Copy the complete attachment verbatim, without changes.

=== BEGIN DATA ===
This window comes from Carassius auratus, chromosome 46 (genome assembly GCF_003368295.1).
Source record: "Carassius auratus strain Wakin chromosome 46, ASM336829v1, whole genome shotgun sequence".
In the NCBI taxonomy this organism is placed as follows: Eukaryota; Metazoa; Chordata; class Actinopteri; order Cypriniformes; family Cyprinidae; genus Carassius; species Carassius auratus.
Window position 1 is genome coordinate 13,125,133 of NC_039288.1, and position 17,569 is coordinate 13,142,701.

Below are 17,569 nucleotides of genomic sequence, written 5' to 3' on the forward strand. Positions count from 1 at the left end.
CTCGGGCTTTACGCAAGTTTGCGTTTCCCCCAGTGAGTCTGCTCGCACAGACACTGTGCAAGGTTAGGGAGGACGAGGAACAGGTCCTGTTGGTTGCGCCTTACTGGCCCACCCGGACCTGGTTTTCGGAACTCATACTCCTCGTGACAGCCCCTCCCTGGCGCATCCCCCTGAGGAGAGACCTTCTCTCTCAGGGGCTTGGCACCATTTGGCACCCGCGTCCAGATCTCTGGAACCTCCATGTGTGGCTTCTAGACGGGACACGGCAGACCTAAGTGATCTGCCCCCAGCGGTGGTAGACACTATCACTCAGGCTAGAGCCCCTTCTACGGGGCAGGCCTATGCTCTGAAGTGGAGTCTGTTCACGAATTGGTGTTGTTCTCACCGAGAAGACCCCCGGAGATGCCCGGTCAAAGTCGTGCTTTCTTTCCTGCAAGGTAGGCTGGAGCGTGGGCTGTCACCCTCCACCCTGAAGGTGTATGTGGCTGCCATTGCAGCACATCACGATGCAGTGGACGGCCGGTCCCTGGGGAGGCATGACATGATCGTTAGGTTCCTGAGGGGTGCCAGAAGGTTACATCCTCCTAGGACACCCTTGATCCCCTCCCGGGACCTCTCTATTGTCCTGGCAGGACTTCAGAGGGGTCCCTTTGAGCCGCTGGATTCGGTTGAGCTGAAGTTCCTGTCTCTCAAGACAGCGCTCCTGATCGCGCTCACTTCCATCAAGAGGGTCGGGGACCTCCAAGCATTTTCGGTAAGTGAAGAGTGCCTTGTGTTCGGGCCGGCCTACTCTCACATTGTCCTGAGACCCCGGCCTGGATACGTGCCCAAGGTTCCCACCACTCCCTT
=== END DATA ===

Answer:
This window comes from Carassius auratus, chromosome 46 (genome assembly GCF_003368295.1).
Source record: "Carassius auratus strain Wakin chromosome 46, ASM336829v1, whole genome shotgun sequence".
In the NCBI taxonomy this organism is placed as follows: Eukaryota; Metazoa; Chordata; class Actinopteri; order Cypriniformes; family Cyprinidae; genus Carassius; species Carassius auratus.
Window position 1 is genome coordinate 13,125,133 of NC_039288.1, and position 17,569 is coordinate 13,142,701.

Below are 17,569 nucleotides of genomic sequence, written 5' to 3' on the forward strand. Positions count from 1 at the left end.
CTCGGGCTTTACGCAAGTTTGCGTTTCCCCCAGTGAGTCTGCTCGCACAGACACTGTGCAAGGTTAGGGAGGACGAGGAACAGGTCCTGTTGGTTGCGCCTTACTGGCCCACCCGGACCTGGTTTTCGGAACTCATACTCCTCGTGACAGCCCCTCCCTGGCGCATCCCCCTGAGGAGAGACCTTCTCTCTCAGGGGCTTGGCACCATTTGGCACCCGCGTCCAGATCTCTGGAACCTCCATGTGTGGCTTCTAGACGGGACACGGCAGACCTAAGTGATCTGCCCCCAGCGGTGGTAGACACTATCACTCAGGCTAGAGCCCCTTCTACGGGGCAGGCCTATGCTCTGAAGTGGAGTCTGTTCACGAATTGGTGTTGTTCTCACCGAGAAGACCCCCGGAGATGCCCGGTCAAAGTCGTGCTTTCTTTCCTGCAAGGTAGGCTGGAGCGTGGGCTGTCACCCTCCACCCTGAAGGTGTATGTGGCTGCCATTGCAGCACATCACGATGCAGTGGACGGCCGGTCCCTGGGGAGGCATGACATGATCGTTAGGTTCCTGAGGGGTGCCAGAAGGTTACATCCTCCTAGGACACCCTTGATCCCCTCCCGGGACCTCTCTATTGTCCTGGCAGGACTTCAGAGGGGTCCCTTTGAGCCGCTGGATTCGGTTGAGCTGAAGTTCCTGTCTCTCAAGACAGCGCTCCTGATCGCGCTCACTTCCATCAAGAGGGTCGGGGACCTCCAAGCATTTTCGGTAAGTGAAGAGTGCCTTGTGTTCGGGCCGGCCTACTCTCACATTGTCCTGAGACCCCGGCCTGGATACGTGCCCAAGGTTCCCACCACTCCCTT